This is why older children can be better as they see more of the moves within the game than a child under 13 would. They are also a little better at taking their time with tasks on their own – there is nothing more immediate than a child, hey?

5. It is loads of fun

This is obvious, and just a fact. Playing free online solitaire is a fun way to spend time, as well as being educational, teaching mindfulness, and focus. That just means it is another tool in the parental arsenal when the kids start complaining that they are bored!

And bonus brownie points that you are suggesting something that isn’t away from screens for a change 🤣

We hope that you like this article, if you do, feel free to sign up to our weekly newsletter for more fun and games:

We love having you drop by.

If you are looking for more ideas for kids focused on games, then do check out some of these printable games on the KiddyCharts site:

Free printable games on KiddyCharts

Here are some of the other free printable games, most focused on learning, that we have on the site. Why not take a look?

Or perhaps these ones instead?

Printable games from the internet

There are a few other great sites producing free printable games, why not go and check these out too?

Thanks again for coming to see us on the site, and we hope to see you again soon.

Take care,


This is a collaborative post.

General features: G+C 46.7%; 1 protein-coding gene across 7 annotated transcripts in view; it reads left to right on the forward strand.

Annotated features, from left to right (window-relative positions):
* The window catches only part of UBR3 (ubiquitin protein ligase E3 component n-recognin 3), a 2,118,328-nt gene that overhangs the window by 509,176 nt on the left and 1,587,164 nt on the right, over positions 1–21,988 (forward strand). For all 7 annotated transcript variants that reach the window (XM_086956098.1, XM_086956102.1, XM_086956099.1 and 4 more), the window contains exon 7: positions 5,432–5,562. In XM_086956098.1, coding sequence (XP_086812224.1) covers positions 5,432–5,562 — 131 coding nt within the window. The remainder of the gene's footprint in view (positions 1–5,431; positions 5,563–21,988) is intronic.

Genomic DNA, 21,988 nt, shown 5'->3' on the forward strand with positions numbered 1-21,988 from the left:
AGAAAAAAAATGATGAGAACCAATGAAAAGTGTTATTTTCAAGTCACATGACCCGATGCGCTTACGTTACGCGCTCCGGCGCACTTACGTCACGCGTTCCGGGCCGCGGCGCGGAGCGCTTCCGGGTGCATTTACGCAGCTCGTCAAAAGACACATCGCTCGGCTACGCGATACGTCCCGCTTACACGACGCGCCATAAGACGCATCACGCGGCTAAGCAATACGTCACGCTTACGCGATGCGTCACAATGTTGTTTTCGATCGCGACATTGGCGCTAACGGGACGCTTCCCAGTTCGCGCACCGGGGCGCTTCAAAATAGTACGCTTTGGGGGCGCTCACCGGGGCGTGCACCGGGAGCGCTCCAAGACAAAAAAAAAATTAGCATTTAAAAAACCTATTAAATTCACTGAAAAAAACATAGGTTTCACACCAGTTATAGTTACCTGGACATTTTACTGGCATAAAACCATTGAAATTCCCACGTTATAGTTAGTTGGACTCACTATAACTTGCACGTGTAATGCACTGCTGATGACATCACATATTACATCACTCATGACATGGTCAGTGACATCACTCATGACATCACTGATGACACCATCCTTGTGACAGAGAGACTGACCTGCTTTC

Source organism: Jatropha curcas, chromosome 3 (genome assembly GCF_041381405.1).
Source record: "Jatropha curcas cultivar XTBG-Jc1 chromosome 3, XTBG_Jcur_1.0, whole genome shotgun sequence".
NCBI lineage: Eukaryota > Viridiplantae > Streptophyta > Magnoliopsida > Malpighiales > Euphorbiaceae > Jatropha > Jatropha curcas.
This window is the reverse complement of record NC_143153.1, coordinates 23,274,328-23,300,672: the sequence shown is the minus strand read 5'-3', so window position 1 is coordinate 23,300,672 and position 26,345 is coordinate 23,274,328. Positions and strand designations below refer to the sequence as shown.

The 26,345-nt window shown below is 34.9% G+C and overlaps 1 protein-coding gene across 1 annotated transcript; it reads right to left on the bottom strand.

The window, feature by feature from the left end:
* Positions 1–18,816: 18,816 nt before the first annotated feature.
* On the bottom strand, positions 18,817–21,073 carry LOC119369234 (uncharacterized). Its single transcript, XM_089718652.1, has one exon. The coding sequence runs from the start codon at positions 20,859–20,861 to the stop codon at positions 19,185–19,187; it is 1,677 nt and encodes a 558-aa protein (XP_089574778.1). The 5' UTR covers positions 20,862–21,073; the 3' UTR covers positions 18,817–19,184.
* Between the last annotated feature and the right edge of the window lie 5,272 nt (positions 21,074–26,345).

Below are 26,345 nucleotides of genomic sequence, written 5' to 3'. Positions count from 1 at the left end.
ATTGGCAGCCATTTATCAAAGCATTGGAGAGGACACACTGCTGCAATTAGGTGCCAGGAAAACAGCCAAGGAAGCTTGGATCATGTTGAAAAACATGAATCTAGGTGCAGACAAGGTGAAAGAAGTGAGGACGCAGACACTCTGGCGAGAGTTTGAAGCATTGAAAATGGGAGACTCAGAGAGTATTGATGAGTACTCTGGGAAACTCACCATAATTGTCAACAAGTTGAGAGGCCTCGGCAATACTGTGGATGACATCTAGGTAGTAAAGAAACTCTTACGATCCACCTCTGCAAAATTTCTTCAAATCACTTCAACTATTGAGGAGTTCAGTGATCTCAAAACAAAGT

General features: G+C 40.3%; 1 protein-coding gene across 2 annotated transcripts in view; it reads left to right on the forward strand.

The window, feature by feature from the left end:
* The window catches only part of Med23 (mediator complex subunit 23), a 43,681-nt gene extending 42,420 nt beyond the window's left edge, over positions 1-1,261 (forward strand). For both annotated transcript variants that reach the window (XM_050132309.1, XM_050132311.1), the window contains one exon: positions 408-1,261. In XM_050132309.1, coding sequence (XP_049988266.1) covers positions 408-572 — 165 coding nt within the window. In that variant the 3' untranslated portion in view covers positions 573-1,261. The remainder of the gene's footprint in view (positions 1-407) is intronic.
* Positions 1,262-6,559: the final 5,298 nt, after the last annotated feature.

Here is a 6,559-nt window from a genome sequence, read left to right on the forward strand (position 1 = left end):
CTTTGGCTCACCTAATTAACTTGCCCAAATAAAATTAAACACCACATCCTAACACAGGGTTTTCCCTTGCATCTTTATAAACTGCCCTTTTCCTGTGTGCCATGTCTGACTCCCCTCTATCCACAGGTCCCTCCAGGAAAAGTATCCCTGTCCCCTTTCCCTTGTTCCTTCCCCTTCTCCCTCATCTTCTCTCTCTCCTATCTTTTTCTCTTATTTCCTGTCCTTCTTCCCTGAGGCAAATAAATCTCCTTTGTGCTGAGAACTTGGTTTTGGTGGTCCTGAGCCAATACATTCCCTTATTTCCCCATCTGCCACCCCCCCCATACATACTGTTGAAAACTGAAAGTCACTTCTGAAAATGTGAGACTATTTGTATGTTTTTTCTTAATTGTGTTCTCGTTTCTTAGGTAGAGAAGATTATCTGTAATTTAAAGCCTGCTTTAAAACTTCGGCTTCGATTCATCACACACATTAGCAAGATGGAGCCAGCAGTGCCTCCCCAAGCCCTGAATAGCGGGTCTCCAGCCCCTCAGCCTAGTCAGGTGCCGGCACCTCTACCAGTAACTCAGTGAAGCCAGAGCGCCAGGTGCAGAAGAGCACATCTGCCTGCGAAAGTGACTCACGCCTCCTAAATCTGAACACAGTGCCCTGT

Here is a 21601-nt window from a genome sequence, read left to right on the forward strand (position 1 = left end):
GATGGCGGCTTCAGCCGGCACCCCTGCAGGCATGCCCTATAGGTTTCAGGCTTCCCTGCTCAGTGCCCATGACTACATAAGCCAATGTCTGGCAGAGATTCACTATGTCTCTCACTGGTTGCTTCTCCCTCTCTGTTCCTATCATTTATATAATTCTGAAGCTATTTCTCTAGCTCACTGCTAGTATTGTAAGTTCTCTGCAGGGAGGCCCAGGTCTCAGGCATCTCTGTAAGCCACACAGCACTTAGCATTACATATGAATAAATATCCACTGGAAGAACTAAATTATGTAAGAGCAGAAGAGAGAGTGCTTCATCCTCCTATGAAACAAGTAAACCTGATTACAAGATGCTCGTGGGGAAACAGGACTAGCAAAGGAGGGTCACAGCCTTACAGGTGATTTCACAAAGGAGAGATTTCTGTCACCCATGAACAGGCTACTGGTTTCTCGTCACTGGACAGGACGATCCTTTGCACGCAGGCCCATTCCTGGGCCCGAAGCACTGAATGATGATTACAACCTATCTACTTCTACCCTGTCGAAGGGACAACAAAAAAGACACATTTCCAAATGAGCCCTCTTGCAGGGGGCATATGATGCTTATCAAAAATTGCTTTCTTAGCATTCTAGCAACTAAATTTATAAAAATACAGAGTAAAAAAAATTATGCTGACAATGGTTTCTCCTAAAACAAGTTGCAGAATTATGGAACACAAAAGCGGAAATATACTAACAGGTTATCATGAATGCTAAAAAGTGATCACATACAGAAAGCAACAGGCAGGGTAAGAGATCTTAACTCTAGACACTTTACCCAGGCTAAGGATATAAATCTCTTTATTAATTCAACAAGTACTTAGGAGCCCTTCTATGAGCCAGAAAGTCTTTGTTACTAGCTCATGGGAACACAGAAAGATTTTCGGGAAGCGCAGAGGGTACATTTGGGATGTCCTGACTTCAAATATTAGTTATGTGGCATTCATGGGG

Helen is a mum to two, social media consultant, and website editor; and this site is (we think) the only Social Enterprise parenting magazine! Since giving up being a business analyst when juggling travel, work and kids proved too complicated, she founded KiddyCharts so she could be with her kids, and use those grey cells at the same time. KiddyCharts has reach of over 1.1million across social and the site. The blog works with big family brands (including travel) to help promote their services, as well as offering free resources to parents of kids under 10. It gives 51%+ profits to Reverence for Life, who fund a number of important initiatives in Africa, including bringing running water and basic equipment to a school in Tanzania. Helen has worked as a digital marketing consultant (IDM qualified) with various organisations, including Channel Mum, Truprint, Talk to Mums, and Micro Scooters. She loves to be creative in the brand campaigns she works on. Get in touch TODAY!

Sharing is caring!

This site uses Akismet to reduce spam. Learn how your comment data is processed.